To Protect and to Fund: Small Towns Want Their Own Police Forces


Mineola, Longi Island, is a suburban village that is headquarters to a few thousand Nassau County police officers, scores of detectives, a bomb squad, a SWAT team and hundreds of armed court officers who guard the civil and criminal courts. But according to their mayor, the people of Mineola feel unsafe. So, like a cluster of small-town officials around the country of late, the mayor of Mineola is proposing to secede from the county police system and establish a police department that the people here can call their own, reports the New York Times.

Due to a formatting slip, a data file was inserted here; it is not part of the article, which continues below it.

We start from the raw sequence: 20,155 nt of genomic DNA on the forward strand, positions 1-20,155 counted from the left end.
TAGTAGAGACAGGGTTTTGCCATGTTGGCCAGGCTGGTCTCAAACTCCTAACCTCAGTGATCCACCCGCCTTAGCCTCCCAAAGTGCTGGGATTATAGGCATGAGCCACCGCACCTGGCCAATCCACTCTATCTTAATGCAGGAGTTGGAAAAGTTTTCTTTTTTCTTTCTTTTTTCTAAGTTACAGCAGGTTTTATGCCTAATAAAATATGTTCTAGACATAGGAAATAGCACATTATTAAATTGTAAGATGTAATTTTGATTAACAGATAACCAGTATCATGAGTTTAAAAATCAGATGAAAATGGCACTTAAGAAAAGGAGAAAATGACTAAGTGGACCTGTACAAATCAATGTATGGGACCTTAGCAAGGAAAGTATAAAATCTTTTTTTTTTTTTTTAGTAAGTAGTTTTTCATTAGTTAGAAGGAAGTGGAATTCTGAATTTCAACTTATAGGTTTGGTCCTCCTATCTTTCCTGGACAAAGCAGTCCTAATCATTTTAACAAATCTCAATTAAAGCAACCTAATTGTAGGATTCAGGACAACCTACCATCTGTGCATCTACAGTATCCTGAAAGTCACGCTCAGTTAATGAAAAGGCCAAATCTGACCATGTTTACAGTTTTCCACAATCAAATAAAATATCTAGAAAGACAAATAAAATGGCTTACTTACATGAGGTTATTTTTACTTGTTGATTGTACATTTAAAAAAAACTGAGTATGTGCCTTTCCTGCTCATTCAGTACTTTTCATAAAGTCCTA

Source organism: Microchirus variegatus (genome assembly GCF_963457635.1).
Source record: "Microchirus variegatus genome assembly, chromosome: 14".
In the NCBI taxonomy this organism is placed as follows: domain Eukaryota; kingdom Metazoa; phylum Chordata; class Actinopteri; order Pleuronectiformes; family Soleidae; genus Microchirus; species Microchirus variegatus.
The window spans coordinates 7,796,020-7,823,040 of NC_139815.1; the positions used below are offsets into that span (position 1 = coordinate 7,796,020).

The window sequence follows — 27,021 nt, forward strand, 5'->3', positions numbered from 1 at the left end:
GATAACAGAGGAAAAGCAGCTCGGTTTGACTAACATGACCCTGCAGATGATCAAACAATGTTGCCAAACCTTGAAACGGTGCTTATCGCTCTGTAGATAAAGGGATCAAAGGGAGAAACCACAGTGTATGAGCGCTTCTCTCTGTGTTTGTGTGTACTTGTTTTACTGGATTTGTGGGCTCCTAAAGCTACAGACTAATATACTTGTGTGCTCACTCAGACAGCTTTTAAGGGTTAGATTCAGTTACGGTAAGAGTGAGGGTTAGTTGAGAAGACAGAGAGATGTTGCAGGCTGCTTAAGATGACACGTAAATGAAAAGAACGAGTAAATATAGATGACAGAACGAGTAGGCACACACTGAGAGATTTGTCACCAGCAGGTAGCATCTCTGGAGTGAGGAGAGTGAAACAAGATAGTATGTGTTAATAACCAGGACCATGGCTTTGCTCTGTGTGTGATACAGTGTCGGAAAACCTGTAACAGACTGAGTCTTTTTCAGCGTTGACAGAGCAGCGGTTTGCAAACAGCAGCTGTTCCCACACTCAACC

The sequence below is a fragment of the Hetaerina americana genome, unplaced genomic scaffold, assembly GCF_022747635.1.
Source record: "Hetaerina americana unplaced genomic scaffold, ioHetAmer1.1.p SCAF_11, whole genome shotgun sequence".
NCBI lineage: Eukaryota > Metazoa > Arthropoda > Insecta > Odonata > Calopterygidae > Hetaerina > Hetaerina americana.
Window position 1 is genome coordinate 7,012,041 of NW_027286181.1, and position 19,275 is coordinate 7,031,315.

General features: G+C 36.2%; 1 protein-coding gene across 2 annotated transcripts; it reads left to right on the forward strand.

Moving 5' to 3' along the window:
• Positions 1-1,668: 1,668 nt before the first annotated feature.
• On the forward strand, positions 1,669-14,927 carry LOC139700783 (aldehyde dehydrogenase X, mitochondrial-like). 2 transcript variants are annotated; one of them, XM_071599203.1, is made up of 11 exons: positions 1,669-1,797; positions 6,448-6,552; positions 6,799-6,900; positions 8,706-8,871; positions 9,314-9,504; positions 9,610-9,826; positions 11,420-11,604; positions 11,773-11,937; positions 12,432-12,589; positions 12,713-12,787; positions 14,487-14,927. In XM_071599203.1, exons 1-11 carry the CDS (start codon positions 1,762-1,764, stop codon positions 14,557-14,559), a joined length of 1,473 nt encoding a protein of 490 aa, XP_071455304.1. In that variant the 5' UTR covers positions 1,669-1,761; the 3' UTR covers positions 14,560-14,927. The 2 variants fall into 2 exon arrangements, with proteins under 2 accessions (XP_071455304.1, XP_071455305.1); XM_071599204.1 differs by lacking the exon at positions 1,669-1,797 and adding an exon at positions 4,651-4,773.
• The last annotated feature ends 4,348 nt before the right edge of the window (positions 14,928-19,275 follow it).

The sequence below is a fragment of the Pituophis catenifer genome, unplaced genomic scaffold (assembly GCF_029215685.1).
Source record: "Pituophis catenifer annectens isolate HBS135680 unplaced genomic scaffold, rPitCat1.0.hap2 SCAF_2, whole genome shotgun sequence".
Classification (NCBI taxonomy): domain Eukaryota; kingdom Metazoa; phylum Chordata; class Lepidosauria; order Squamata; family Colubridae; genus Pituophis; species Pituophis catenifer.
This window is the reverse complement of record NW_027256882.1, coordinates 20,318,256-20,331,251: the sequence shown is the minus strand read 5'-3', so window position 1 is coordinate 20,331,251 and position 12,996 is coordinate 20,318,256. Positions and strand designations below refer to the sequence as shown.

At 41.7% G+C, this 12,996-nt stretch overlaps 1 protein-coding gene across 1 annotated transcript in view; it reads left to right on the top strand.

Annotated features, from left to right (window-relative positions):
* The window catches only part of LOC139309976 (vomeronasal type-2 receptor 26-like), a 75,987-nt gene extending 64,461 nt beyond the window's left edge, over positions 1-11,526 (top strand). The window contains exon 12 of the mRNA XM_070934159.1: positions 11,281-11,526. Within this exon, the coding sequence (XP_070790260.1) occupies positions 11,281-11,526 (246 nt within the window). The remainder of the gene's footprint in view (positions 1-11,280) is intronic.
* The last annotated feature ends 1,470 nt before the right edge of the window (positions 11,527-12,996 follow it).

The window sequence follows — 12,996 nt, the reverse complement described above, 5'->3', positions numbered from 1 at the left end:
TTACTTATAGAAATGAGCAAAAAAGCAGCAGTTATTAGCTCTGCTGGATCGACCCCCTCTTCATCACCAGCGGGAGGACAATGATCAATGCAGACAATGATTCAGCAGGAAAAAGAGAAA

From Truckee, Calif., to Mint Hill, N.C., perhaps two dozen police departments have been formed in the last few years – some as small as the one-man department in East Marlborough, Pa., and others with 20 to 100 officers. The boomlet seems to be driven mainly by a desire to maintain or re-establish control over so-called quality of life indexes, experts said. As urban density spreads through the suburbs, some communities with a small-town character sense police resources draining from their streets, and want police visibility restored. But another incentive, some suggest, is revenue: Along with all its other powers and duties, a local constabulary's ability to write tickets can often produce a positive cash flow for the town.


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